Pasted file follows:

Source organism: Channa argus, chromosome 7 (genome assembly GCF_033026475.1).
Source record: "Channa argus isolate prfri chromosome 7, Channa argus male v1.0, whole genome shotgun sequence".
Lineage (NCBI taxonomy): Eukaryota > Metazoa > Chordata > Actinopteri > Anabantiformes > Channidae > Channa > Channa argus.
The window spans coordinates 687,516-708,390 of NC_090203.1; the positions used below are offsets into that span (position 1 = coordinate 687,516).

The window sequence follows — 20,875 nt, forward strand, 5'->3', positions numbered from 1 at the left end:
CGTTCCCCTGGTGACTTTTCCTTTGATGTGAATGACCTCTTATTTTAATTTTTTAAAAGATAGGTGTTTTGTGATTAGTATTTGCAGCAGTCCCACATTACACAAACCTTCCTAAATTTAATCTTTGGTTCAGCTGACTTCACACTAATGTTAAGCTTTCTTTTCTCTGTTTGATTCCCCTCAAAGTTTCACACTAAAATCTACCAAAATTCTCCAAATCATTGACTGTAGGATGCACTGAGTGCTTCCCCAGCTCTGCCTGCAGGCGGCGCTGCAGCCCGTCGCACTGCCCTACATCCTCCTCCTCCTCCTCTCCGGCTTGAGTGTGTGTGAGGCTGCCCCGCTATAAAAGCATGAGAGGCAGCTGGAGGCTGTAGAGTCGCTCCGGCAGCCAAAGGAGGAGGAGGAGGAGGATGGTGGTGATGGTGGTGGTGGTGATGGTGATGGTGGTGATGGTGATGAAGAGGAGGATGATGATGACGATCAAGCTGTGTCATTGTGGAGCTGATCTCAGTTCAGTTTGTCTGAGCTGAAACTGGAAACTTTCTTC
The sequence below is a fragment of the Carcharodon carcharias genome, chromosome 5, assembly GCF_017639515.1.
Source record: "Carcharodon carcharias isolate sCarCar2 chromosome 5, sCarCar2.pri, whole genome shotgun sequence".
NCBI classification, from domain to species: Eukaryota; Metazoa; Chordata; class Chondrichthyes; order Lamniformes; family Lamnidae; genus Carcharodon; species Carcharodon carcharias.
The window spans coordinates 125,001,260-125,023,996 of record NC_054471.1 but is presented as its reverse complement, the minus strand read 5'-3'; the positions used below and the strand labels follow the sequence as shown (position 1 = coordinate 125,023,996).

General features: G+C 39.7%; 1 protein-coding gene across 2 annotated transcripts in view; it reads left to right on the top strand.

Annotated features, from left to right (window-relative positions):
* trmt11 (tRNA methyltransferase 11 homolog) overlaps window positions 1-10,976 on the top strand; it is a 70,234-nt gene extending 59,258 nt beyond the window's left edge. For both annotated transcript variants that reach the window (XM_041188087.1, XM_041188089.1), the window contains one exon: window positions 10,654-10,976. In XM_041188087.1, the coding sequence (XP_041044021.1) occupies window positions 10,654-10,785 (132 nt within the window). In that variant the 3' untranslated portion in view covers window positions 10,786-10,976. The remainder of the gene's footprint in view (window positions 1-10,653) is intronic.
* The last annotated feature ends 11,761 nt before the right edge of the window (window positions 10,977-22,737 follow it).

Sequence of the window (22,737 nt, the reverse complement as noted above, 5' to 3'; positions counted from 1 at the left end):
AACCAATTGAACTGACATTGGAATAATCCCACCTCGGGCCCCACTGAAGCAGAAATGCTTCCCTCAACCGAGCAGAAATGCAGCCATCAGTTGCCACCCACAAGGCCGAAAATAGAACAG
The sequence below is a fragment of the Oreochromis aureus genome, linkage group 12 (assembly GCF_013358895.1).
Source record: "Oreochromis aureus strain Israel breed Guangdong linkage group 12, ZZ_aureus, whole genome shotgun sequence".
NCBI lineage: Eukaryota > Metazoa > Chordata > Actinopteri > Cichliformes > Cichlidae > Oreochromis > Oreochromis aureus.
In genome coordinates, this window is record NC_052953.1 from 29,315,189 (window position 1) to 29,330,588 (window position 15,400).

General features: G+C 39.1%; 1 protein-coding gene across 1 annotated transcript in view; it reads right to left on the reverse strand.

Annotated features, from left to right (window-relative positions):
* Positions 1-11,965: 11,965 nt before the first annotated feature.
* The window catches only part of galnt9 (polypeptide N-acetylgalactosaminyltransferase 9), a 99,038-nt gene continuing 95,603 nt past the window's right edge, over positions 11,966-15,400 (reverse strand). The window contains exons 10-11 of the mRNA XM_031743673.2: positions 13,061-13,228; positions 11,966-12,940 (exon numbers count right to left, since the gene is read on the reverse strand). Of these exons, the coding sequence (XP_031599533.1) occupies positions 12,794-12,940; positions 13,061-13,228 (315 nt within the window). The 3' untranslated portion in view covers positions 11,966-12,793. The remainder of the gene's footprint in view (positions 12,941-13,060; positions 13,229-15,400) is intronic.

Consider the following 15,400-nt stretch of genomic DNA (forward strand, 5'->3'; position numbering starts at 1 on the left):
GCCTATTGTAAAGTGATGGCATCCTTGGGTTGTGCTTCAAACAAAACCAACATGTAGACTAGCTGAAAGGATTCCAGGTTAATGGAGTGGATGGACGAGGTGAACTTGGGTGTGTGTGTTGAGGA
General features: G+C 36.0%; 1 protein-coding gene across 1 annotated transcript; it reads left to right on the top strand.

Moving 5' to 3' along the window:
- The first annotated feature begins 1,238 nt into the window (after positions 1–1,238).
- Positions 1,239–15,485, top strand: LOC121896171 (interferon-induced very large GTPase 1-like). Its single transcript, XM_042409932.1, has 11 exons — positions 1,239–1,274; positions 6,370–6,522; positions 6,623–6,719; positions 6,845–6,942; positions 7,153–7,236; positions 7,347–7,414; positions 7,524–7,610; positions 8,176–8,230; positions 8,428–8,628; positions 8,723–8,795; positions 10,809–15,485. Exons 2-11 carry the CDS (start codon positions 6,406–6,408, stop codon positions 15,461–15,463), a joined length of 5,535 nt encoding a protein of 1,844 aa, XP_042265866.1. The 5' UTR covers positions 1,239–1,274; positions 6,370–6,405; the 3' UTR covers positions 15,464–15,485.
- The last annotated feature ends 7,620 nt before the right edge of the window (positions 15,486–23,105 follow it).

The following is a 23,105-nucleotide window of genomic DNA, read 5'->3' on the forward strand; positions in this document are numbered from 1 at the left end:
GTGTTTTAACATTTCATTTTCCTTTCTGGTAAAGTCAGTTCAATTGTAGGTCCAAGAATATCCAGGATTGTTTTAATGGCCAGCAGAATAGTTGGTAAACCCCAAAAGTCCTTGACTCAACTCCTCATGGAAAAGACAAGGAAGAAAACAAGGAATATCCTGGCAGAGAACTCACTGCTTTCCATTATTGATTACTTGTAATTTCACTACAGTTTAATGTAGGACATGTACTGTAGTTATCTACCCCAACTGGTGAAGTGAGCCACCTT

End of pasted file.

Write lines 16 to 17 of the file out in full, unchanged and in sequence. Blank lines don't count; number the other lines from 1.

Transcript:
AACCAATTGAACTGACATTGGAATAATCCCACCTCGGGCCCCACTGAAGCAGAAATGCTTCCCTCAACCGAGCAGAAATGCAGCCATCAGTTGCCACCCACAAGGCCGAAAATAGAACAG
The sequence below is a fragment of the Oreochromis aureus genome, linkage group 12 (assembly GCF_013358895.1).